Charles Gagnon's ''Feeler Green Stage 2'' (1966) and the process of painting
Charles Gagnon stated, “The real content of a painting has nothing to do with what appears to be the painting…It’s whatever comes out of the process (of painting) which is important…The quality that transcends what we think life is, you know – what is left when nothing is left.”
Charles Gagnon, Sonde vert étape 2 - Feeler Green Stage 2, 1966
Acrylic on canvas, 40 x 36 in
Sonde vert étape 2 - Feeler Green Stage 2 seems to be an exact translation of this thought. Three squares, open on the left side, are seemingly boxed one within the other: a green one, a pale grey one and finally a white one. The white one is painted flat and neutral, as if to make the transition between the painting and the wall. The main event seems to be the pale grey square, which represents “what is left when nothing is left.” Paradoxically, this large expanse is rather soothing to look at, not at all cold or detached, but warm and open. In Gagnon’s painting, a void is never empty. It is always the place of enhanced consciousness, of meditation, if you want. Sometimes he felt the need to write something on it, such as “seuls les éternuements sont éternals - only the sneezes are eternal.” But most of the time, as in this work, they are without text. Then there is the green square that brings us back to reality. It is the colour of a lawn in front of a house, a reminder that Gagnon has always been a keen photographer of suburbia. It is important that one does not lose contact with reality at the very moment when one is tempted by transcendence. So in the middle of contemplation, a “feeler” is sent out to check if you are still with us.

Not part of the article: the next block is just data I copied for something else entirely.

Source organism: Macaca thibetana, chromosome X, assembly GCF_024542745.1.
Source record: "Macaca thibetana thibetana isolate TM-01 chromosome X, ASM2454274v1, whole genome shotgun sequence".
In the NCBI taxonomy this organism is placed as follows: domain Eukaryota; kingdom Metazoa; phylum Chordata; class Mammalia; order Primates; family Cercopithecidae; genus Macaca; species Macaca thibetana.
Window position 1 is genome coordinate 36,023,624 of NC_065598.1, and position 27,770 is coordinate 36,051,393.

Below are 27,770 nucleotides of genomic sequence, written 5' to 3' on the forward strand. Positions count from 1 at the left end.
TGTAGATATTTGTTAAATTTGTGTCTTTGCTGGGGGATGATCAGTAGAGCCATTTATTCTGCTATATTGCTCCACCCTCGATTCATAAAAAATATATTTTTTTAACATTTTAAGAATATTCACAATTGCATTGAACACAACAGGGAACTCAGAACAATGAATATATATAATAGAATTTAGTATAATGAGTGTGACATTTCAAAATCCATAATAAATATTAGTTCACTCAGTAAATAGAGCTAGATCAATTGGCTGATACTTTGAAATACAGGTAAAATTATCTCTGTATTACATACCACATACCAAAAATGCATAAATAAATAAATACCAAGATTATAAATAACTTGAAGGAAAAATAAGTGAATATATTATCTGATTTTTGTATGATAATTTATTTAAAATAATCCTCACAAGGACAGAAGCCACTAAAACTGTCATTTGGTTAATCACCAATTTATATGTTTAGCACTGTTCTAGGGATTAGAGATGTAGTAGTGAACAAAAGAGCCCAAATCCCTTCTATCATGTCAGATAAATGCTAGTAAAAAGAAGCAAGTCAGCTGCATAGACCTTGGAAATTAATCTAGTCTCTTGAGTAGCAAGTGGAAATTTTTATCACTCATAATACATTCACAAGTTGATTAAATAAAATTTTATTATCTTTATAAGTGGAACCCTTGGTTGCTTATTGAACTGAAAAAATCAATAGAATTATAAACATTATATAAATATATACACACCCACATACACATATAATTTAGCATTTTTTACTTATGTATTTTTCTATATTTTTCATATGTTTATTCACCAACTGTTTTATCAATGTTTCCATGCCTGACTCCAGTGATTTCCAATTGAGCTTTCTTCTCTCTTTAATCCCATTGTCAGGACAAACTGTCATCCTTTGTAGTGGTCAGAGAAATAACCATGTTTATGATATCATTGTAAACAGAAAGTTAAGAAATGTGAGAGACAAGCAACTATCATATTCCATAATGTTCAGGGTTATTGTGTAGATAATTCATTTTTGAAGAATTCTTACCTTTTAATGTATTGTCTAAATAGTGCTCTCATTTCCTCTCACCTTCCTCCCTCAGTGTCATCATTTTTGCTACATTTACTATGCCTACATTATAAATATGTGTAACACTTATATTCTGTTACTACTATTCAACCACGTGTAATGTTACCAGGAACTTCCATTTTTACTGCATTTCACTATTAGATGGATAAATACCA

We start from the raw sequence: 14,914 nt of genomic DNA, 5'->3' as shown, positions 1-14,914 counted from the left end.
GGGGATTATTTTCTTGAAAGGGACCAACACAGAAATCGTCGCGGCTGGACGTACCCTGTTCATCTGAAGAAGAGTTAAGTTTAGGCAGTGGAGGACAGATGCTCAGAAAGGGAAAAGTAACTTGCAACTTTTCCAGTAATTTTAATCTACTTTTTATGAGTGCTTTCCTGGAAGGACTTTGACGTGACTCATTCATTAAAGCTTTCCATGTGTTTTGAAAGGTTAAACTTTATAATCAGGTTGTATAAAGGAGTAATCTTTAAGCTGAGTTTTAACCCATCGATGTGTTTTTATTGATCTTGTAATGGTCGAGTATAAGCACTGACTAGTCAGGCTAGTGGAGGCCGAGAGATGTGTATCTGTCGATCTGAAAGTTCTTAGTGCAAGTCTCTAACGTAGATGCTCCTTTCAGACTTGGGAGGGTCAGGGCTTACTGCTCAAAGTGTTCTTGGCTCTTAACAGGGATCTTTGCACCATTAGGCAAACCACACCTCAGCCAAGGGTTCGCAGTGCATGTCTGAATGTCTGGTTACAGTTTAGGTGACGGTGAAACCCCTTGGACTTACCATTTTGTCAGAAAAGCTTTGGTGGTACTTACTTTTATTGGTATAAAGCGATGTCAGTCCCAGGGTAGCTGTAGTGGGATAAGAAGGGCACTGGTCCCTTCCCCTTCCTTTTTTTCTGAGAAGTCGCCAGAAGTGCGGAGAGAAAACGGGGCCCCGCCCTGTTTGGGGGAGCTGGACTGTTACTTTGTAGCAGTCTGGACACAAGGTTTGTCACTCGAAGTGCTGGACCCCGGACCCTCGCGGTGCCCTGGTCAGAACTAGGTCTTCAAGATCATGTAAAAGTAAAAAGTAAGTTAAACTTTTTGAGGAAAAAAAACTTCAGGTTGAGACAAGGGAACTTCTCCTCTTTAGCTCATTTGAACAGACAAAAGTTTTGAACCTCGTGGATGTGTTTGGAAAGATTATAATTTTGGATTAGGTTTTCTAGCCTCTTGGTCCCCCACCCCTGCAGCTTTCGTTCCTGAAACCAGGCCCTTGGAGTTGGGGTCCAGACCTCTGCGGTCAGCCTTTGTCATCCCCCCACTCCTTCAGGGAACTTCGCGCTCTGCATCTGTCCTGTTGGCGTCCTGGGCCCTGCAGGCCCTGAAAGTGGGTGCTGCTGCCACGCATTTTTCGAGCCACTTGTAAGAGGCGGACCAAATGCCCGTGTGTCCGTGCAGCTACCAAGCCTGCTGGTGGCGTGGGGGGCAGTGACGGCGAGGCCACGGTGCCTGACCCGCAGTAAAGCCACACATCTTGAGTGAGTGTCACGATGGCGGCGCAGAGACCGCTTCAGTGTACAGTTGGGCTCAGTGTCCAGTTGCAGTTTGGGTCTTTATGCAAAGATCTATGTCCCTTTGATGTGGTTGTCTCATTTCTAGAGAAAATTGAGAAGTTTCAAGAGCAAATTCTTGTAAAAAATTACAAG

This green square has one more significance. It reminds us of Willem de Kooning’s green, so a “feeler” is also sent into the world of painting, which is, after all, the first reality of the painter, and in the case of Gagnon, a clear indication of his exclusively American training. Gagnon used to say that along with Jacques Hurtubise, Peter Daglish and Henry Saxe, he was a member of the New York School of Montreal. No such school ever existed, of course, as the very diversity of these painters demonstrates. But it is true that they were all in New York for a reasonable amount of time when young artists Robert Rauschenberg and Jasper Johns were detaching themselves from Abstract Expressionism. It is not an exaggeration to say that, within this group, Gagnon was the one most in tune with the New York scene at the time.
The hard-edge quality, the flatness, the frontality of Sonde vert étape 2 – Feeler Green Stage 2 refers to New York painting of the sixties, or to what Clement Greenberg used to call "American-type painting." However, then one thinks of Elsworth Kelly, who created abstract images from figuration, and one quickly dismisses this easy reference. Geometry in Gagnon’s paintings does not come from simplified nature. What is at work in his painting is rather a reflection of his photography practice and a certain taste for Zen Buddhism; as Gagnon stated, “To me, the most interesting thing about Zen was the idea of the void,” a unique kind of sensibility. From Montreal, it was indeed possible for Gagnon to look at New York with a certain ironic stance.
Dr. François-Marc Gagnon is the Founding Director and Distinguished Research Fellow of the Gail and Stephen A. Jarislowsky Institute for Studies in Canadian Art. Dr. Gagnon is also the author of the Paul-Émile Borduas catalogue raisonné.
Cite this article:
Gagnon, François-Marc. “Feeler Greener Stage 2”. Klinkhoff.ca, Alan Klinkhoff Gallery, date unknown. Accessed [enter today’s date].